According to Norman’s principle of Discoverability, both the device and the app follow through with the design by being simple, straight forward and clear on what it can do as well as being easy for the user to figure out how everything operates (e.g. through a “help session” with step to step guidance on the app).

These allow for a positive user experience when it comes to psychological and emotional responses, such as the anxiety to leave the phone away and miss important phone calls and emails, and the possibility to stay discreetly connected in places where phones are not allowed. This peace of mind is possible by allowing the user to stay focused on the environment and only checking the phone when it’s urgent (there is a customized setting experience for the user to choose what notifications should be displayed on the ring).

The designs also offer good mapping by linking what the user wants to do, with what it is perceived as possible, for example, by linking which color flashes on the ring with the colors available on the app, arranging the controls on the app to properly control the ring. Also, the outcomes are predictable and are not deceiving to the user, by clearly suggesting what the object does and doesn’t do, based on some of the constrains attached to it.

The first couple of constraints are physical and digital, since the user can only choose from 5 available colors, minimizing the options of the number of notifications with one specific color, as well as the necessity to keep the phone in a certain range not to lose the Bluetooth connectivity. Another constrain that can directly affect the user’s psychological is the fact that, even though there are customized settings, the user can connect a light color with an alert, but it doesn’t tells who is that alert from, which can play against the peace of mind state, by generating anxiety due to the fact that the user knows there is an incoming action but doesn’t know who is it from or can’t look at the phone depending on the environment.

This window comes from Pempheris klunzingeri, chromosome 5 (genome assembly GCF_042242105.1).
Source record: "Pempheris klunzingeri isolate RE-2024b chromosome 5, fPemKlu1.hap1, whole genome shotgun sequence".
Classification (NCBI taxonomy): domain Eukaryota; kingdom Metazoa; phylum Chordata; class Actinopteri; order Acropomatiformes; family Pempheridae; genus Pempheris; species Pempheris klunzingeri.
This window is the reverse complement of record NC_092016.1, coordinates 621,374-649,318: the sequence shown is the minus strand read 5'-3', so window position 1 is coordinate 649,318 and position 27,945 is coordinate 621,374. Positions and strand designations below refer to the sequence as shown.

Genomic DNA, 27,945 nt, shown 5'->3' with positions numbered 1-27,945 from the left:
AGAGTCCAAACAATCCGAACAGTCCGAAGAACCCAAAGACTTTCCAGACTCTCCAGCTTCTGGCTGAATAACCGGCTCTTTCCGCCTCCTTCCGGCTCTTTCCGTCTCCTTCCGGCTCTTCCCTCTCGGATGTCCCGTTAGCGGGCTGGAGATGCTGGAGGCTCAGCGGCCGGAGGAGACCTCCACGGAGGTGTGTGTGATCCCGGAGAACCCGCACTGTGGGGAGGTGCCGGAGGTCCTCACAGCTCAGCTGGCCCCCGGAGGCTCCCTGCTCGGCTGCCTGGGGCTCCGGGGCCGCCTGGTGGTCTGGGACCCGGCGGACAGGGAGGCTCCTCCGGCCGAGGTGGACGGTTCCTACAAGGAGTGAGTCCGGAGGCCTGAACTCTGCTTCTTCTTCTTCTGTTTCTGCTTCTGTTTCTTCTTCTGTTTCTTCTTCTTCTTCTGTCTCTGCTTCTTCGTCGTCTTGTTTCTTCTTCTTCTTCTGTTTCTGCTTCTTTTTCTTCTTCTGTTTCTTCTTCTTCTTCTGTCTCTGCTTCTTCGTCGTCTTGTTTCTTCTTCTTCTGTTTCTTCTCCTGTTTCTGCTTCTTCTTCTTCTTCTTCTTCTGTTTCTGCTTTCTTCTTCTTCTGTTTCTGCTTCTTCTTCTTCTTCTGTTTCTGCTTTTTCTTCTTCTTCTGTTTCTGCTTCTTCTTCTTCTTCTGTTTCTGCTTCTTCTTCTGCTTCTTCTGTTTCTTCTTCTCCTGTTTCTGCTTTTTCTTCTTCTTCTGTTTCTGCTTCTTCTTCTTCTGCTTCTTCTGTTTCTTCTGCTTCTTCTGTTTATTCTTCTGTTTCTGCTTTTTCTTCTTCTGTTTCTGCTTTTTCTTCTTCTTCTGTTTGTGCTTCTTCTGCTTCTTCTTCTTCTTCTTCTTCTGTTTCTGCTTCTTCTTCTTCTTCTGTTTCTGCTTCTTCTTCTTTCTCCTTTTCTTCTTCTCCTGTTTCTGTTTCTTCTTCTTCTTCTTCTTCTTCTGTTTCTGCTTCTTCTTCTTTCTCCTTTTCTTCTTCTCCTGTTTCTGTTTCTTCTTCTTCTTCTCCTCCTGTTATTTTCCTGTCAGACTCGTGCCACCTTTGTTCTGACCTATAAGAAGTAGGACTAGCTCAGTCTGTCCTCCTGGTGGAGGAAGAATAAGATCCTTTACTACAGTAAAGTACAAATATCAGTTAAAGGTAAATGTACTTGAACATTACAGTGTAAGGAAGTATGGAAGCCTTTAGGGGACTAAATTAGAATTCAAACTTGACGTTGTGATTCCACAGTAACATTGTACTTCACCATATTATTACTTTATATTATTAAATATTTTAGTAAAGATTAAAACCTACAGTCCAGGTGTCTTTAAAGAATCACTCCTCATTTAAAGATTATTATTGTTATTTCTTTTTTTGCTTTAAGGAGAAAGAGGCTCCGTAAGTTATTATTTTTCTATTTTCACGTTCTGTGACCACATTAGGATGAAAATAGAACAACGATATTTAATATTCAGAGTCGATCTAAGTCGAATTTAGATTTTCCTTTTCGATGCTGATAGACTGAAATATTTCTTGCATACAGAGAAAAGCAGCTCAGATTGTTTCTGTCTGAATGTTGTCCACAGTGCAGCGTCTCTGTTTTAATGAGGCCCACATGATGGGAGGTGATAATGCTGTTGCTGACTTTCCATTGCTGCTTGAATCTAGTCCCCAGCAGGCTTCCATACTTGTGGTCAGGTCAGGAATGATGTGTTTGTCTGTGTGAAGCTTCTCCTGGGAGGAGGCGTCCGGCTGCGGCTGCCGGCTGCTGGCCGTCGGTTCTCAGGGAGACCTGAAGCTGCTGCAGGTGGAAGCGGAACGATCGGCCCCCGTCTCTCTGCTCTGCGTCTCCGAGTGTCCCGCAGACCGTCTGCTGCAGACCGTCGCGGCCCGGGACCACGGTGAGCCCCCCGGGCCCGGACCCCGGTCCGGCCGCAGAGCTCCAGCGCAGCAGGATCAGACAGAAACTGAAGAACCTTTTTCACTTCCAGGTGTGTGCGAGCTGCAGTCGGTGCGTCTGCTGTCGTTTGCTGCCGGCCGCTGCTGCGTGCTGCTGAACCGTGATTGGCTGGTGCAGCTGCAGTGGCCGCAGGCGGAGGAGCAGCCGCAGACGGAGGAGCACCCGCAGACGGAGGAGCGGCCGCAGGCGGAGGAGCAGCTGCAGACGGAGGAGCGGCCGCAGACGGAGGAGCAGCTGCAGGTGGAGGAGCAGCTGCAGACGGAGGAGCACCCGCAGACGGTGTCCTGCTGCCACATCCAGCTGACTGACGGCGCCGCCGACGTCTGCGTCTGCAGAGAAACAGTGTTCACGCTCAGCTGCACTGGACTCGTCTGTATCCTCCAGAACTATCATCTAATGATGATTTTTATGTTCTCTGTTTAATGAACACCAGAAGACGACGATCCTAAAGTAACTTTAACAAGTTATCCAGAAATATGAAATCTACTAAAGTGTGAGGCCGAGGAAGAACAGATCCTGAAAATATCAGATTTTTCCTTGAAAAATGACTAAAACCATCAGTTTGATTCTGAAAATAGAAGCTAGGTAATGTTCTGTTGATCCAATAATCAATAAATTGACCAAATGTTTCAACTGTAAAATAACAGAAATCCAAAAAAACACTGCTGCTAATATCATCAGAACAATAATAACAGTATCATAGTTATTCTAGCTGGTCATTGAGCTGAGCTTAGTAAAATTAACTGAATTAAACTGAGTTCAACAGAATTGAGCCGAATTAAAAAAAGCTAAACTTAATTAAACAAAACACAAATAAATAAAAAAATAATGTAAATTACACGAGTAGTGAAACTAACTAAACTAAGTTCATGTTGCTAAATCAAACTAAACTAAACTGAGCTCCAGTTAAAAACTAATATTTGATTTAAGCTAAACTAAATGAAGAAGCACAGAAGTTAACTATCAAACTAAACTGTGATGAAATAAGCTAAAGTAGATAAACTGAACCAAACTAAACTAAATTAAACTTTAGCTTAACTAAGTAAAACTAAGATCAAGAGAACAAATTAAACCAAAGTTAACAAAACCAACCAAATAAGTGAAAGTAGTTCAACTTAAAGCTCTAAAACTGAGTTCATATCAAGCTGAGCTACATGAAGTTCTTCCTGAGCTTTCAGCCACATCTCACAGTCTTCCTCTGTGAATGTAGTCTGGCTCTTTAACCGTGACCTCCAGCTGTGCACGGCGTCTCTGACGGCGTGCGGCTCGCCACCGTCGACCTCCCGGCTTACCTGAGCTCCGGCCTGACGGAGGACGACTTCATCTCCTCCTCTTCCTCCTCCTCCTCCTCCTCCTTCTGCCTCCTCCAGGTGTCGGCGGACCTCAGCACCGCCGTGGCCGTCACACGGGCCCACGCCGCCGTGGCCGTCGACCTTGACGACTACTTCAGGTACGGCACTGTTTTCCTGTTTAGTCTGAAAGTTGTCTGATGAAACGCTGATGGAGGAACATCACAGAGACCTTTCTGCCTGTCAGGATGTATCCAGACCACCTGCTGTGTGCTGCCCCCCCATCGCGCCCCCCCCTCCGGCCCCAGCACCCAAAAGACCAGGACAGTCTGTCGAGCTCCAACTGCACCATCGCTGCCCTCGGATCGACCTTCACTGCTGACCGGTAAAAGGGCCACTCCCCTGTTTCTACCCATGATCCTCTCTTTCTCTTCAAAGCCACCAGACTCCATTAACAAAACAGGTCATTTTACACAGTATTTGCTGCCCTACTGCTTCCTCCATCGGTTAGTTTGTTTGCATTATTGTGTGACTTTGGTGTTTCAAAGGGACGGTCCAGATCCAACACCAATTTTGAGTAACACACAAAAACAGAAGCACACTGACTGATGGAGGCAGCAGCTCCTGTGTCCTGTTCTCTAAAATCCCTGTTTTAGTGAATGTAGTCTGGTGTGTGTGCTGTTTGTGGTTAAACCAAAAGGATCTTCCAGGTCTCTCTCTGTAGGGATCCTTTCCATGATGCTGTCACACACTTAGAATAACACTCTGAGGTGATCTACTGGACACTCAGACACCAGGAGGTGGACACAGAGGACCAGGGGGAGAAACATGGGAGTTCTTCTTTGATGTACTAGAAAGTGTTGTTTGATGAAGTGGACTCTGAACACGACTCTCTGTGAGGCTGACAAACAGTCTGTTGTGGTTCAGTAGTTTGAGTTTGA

GOALS AND SUCCESS

One of the goals is to give a solution through a root cause analysis, in this case, the fact that technology doesn’t blend seamlessly, not being elegant nor discreet, becoming wearable on a daily basis (by being tech without looking tech, like Norman said on one of his TED talks, the engineering is simply not enough, there is the necessity of good design also).

Before design could only be considered for usability, but now it needs to be attractive, efficient and durable (in the case of Ringly, it has a long battery life and it is also water resistant, while maintaining a modern design). Ringly is responsible for innovational design by enhancing already existent products, but introducing a new category in the market place (by adding only a small piece on the device that flashes colors and it’s visible).

Ringly is also very successful when it comes to feedback and visibility, achieving good conceptual model. It allows the crucial parts of the ring to be visible, making it easier for the user to determine possible actions, which allows for natural mappings (between the information that is visible and the interpretation of the system). The feedback is also instant and delayed. The instant is the vibration and color flashing on the ring, so the user knows that it is working properly, knowing what happened. The delayed feedback is to check the physical activity progress, the user need to open the app and use the phone.

This delayed feedback can result as a subgoal, as Norman brings to attention when he explains the 7 Stages of Action, where there is a main goal (in this case achieve the daily steps) and to reach that goal the user starts planning the necessary actions on how to be more active (by exercising, for example) to achieve that one main goal. Ringly allows the user to execute and evaluate the results by being always connected.

Lastly, Ringly bridges the Gulfs of Execution and Evaluation by being user centered, where the system have actions that match the user’s intent, but it doesn’t take away the control of the user. The user chooses where and when to use it, the user chooses to personalize the colors and the notifications they are attached to and let’s the user set their own personal goal. Overall Ringly designs on both the app and the device are successful for being able to handle a lot of information and control it with more ease.